WILLIAM TAYLOR:    What he meant to say is, you know, we all know déjà vu and you know, you walk into a room and you feel like you’ve been there before, the unfamiliar seems strangely familiar.  Vuja de is the opposite of that.  Can you look at an industry you’ve been in for 20 years?  Can you look at a company you’ve been in for a decade?  Can you look at a set of customers you’ve been working in and been working on for years and years?  And somehow, look at them as if you’ve never seen them before.  And with that new line of sight, develop a whole new point of view about the future.  I mean what are the, what are the challenges of trying to make change in an industry or in a company or in a setting you’ve been part of for a long time is you just have so much expertise.  And obviously, that’s a great, great thing.  Who would argue against expertise?  But the challenge and almost the kind of unknowing challenge for a lot of people is not to let that expertise get in the way of innovation.  As you said, not to let what you know limit what you can imagine about new services you can offer, new ways you can engage your customers, new strategies you can embrace to achieve what you want to achieve.  And it really is so hard for people who’ve been in organizations, particularly, reasonably success.  I mean if you’re in deep crisis, and you know, you’ve got a near-death organizational experience, I think a lot of stuff can get shaken up.  But when you’re in an organization that’s basically doing okay but you kind of feel deep inside we could be doing so much better, be so much more relevant, so much more effective, it’s hard to overcome the kind of tunnel vision that expertise often imposes upon us without us even knowing it. Continue reading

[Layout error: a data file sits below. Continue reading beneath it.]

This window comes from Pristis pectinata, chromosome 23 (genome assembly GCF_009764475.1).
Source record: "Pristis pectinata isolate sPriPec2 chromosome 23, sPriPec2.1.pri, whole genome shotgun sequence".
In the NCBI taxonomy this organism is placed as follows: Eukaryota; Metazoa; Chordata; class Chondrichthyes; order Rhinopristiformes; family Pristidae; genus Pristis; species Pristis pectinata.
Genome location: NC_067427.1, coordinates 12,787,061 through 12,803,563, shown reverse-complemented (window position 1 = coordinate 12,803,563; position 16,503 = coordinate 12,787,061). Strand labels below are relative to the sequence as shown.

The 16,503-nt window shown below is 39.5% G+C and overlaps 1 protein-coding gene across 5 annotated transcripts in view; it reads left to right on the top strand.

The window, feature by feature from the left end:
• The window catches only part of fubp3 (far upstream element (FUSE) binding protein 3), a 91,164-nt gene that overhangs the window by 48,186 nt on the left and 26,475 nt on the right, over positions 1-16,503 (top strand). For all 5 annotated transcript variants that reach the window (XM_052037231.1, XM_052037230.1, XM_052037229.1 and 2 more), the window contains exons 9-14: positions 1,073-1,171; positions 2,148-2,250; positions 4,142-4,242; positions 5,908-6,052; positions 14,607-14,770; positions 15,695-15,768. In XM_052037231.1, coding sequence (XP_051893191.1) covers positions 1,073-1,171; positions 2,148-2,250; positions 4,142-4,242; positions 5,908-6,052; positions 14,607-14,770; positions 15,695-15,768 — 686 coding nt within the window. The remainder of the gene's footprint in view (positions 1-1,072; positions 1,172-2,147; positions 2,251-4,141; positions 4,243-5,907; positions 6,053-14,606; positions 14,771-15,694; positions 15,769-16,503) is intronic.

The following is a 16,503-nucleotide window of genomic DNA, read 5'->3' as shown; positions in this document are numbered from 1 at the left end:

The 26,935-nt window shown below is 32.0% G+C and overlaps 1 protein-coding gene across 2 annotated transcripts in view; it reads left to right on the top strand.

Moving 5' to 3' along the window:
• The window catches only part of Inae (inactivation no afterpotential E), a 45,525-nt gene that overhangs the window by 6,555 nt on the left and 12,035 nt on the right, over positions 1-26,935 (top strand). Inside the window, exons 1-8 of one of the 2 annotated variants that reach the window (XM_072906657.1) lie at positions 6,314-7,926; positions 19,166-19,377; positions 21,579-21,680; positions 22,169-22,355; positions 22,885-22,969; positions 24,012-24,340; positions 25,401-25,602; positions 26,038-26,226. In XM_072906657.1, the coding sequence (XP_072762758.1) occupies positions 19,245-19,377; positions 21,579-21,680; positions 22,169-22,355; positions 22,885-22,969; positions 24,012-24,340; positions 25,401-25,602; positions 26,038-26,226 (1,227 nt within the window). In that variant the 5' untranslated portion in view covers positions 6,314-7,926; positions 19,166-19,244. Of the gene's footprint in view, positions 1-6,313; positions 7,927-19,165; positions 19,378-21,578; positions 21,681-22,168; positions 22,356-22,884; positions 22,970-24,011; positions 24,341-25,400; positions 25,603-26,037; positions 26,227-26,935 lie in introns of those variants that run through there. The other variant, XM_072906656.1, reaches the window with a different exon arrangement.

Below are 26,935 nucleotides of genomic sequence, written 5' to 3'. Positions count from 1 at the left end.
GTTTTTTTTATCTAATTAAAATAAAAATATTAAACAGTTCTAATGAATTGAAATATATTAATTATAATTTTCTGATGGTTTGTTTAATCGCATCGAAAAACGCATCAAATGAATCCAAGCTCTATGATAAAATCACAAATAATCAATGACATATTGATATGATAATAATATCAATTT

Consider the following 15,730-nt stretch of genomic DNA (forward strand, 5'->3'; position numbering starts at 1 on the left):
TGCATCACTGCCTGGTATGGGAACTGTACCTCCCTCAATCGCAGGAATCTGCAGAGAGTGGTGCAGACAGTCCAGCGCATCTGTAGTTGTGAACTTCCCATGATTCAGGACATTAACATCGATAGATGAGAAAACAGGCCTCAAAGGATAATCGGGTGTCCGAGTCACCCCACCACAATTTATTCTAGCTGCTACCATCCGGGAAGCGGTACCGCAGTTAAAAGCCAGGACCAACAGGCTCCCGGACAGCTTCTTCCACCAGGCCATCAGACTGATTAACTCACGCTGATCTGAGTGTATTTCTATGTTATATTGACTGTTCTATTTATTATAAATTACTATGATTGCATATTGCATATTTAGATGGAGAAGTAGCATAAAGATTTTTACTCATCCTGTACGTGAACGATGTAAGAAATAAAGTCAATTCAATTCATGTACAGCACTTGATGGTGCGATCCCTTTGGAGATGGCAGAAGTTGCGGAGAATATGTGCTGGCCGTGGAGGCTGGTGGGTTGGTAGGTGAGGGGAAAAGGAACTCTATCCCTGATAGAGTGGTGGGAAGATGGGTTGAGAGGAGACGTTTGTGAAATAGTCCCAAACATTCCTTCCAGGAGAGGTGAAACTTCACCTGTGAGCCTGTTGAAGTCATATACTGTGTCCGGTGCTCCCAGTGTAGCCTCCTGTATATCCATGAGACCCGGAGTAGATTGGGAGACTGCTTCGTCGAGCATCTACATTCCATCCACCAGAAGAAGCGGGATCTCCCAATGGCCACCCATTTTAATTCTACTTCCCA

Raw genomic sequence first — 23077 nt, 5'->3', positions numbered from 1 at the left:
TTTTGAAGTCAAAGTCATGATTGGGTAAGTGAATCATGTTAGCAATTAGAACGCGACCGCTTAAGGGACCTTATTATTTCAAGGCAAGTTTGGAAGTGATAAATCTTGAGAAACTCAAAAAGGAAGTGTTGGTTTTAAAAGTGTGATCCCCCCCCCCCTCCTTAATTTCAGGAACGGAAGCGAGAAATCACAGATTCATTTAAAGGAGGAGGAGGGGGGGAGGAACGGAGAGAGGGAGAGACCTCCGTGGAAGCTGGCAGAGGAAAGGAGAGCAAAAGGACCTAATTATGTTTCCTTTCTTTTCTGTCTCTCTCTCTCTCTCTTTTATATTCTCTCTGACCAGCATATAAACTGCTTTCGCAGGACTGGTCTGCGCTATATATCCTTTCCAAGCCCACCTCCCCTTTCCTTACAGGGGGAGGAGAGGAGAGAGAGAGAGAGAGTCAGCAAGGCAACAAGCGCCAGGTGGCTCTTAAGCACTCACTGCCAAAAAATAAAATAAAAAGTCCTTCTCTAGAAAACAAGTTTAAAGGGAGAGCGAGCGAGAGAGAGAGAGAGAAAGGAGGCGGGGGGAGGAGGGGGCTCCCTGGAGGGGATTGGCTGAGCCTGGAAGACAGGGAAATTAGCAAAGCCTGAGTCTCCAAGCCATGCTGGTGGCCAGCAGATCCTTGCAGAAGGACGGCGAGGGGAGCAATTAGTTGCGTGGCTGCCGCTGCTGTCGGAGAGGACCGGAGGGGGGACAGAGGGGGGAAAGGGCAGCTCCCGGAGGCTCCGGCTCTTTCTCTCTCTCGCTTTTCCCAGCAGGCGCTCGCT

Bill Taylor’s Advice for Success Today

Check out an excerpt from the transcript for The Social Capitalist interview featuring Bill Taylor. Please access the audio recording here. Click here for the full transcript: Social Capitalist Transcript – William Taylor. Enjoy!

TAHL RAZ:     So you do make a point, so let me push you on that and just say, it’s not just enough to be smart and it’s really actually I think you make a point that it doesn’t – this economy doesn’t reward you to be smart at many little things.  You make a point of saying you need to be the most of something to stand out.

WILLIAM TAYLOR:    Yup.

TAHL RAZ:     Can you talk about that?